Regulatory bodies are paying increasing attention to hospital and health system pharmacies regarding sterile medication compounding. Enforcement of USP <797> and <800> revisions and regulations are slated to take effect on December 1, 2019, increasing pressure to be in compliance.
In preparation for the December 1 deadline, a hospital system chief pharmacy officer, who previously partnered with Comprehensive Pharmacy Services (CPS), brought CPS in to do an initial assessment and evaluate USP <797> and <800> compliance across ten pharmacies in hospitals and infusion centers across a large hospital system.
CPS assigned a sterile compounding expert to spend one day at each of the ten sites reviewing USP <797> and <800> standards in the following areas:
• Physical plant and equipment
• Work practices
• Competencies and training
• Environmental monitoring
• Quality assurance activities and documentation
Because CPS sterile compounding experts are pharmacists who have worked in hospital and health system pharmacies, they take a holistic approach to the issues that directors of pharmacies and their staff face. The director of pharmacy can assign a staff pharmacist or lead technician to liaison with the CPS sterile compounding expert.
“Because we’ve done so many of these assessments in so many hospitals and large health systems, we’ve become very proficient and can get information very quickly. In addition, we take a non-invasive and collaborative approach to conducting assessments that minimally interrupts the work flow, while being educational to staff,” said Chris Beebe, Division Vice President, Medication Safety for CPS.
Following the assessments, each site received a full report and action plan that identified areas of non-compliance or partial compliance along with strategies to correct those areas.
PHASE 2: Continuous Readiness Implementation
The action plans identified multiple opportunities for improvement and standardization across the ten sites. The chief pharmacy officer recognized the need for a single point of contact to coordinate implementing the recommended changes and standardization across the hospitals and infusion centers and selected the CPS expert to function as that single point of contact. The implementation phase is currently an ongoing effort encompassing three years in order to ensure compliance to meet the December 1 deadline and beyond. During the implementation phase, the CPS sterile compounding expert is on-site three days every month to:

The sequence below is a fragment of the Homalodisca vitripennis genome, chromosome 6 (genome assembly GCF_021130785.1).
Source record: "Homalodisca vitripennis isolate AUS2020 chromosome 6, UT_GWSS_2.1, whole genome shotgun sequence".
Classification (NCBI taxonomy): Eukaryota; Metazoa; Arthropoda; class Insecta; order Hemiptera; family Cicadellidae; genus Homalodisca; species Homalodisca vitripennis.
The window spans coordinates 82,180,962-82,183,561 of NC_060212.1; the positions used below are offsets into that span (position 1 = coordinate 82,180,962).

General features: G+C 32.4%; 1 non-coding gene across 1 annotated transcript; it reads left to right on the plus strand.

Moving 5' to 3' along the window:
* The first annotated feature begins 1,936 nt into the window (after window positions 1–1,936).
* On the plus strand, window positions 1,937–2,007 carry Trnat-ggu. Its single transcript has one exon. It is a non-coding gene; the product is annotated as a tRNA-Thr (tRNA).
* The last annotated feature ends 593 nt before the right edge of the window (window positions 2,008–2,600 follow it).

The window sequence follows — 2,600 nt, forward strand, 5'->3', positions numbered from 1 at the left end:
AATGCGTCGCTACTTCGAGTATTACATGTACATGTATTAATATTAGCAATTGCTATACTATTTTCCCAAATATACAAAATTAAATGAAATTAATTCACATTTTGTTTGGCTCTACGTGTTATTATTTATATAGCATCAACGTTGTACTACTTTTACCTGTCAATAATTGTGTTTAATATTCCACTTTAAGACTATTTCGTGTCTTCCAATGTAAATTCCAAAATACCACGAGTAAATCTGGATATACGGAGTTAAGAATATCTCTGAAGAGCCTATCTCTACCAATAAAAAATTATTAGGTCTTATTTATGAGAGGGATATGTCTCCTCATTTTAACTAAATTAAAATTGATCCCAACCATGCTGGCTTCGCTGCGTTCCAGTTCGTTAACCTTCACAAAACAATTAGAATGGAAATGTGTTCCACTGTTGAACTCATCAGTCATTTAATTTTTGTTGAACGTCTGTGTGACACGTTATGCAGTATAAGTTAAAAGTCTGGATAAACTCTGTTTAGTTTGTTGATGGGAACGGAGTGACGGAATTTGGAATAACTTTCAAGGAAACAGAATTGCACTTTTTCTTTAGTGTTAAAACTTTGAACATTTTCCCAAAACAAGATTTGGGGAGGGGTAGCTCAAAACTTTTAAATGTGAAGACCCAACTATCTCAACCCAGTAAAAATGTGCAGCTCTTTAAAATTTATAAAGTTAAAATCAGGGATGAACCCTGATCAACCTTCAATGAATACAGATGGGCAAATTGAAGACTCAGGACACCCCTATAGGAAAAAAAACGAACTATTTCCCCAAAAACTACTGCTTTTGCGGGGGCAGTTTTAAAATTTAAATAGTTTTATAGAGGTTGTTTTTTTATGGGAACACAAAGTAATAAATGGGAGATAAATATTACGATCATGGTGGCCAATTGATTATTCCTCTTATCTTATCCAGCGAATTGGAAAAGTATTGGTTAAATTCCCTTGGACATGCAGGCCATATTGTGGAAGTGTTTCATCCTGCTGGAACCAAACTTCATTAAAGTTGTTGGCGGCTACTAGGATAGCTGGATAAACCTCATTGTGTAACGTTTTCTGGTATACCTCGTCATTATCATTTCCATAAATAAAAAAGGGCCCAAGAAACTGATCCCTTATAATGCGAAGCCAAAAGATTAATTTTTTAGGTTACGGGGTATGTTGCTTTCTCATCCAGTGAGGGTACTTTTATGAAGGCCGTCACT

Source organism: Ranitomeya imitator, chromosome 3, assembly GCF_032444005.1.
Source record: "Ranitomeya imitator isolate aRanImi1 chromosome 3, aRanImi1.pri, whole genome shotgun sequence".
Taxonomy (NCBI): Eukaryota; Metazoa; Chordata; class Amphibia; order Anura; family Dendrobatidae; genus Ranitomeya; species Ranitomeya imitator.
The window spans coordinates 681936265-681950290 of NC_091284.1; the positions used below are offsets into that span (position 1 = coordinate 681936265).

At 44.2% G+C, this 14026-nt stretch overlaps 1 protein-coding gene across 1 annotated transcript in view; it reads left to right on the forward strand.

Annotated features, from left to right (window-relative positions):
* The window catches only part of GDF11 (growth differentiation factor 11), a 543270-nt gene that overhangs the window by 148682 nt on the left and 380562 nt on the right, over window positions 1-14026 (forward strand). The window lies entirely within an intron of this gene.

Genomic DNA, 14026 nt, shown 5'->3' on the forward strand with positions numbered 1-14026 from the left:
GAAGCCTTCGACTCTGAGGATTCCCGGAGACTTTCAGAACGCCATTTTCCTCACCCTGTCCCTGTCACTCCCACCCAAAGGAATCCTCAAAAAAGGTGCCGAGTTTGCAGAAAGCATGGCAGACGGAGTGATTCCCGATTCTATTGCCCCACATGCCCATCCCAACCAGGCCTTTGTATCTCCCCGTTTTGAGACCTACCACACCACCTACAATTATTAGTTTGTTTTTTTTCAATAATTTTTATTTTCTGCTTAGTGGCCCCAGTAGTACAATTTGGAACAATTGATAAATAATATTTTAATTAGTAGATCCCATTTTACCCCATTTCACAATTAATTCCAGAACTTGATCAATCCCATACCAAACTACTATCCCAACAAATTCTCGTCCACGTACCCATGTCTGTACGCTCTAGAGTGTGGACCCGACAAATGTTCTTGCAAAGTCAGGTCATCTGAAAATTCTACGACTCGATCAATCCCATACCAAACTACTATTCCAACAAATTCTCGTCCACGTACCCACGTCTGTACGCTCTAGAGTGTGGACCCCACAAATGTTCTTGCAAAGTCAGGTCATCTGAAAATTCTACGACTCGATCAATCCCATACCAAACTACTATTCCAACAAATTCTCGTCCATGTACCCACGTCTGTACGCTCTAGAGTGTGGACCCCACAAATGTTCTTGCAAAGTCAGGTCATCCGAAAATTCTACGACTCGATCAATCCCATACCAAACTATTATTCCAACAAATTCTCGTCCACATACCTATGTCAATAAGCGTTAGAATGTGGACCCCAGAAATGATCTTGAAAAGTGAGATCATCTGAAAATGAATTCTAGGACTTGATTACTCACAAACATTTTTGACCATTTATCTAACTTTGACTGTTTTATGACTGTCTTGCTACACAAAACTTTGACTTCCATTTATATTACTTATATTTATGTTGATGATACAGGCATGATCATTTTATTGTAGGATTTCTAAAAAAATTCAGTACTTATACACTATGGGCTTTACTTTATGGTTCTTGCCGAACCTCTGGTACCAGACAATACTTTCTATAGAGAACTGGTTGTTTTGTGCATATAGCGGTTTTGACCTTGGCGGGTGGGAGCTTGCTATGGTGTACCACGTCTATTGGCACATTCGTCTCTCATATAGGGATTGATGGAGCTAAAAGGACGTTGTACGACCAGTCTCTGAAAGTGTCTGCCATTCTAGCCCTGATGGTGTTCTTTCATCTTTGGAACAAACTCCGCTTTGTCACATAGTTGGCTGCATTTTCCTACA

• Track progress on the action plan at each location
• Work with corporate pharmacy leadership to implement standardization throughout the hospital system
• Interface with architects and engineers tasked with building new pharmacies and/ or making changes to existing pharmacies to ensure that the construction of physical space is in compliance with USP standards
To standardize processes, the CPS expert works with system departments:
• Environmental services and housekeeping leadership to implement a standardized IV room cleaning program across the enterprise
• Infection prevention department to standardize environmental monitoring program
• Regulatory affairs department to assist with survey preparedness related to USP
• Education department to standardize pharmacy competency training
The CPS sterile compounding expert also leads the system hazardous drug task force to implement strategies related to USP <800> compliance covering assessment of risk, preparation and administration of hazardous drugs, and education of all staff involved in the process. The CPS expert is on tap for support if the system has an accreditation survey issue related to USP during the continuous readiness engagement. By participating in the continuous readiness program, the system also has access to the CPS sterile compounding toolkit which typically is only available to CPS managed sites. “Our toolkit includes a standardized assessment of risk for hazardous drugs on a hospital’s formulary,” said Beebe. “It’s an important tool for hospitals and was developed to be a comprehensive yet straightforward method to assess, document, and communicate the containment strategies a hospital will employ for these drugs.”
Following the initial sterile compounding assessments and ongoing continuous readiness process including implementation of the action plans, subsequent regulatory surveys at system sites resulted in no USP-related findings.
As the USP enforcement date approaches, hospitals and health systems must prepare
to ensure that they are as compliant as possible. CPS brings a breadth of experience in
hospitals of all types and sizes. Because they understand what surveyors are looking for,
they have the expertise to set client hospitals and health systems up with a continuous
readiness program that ensures their success.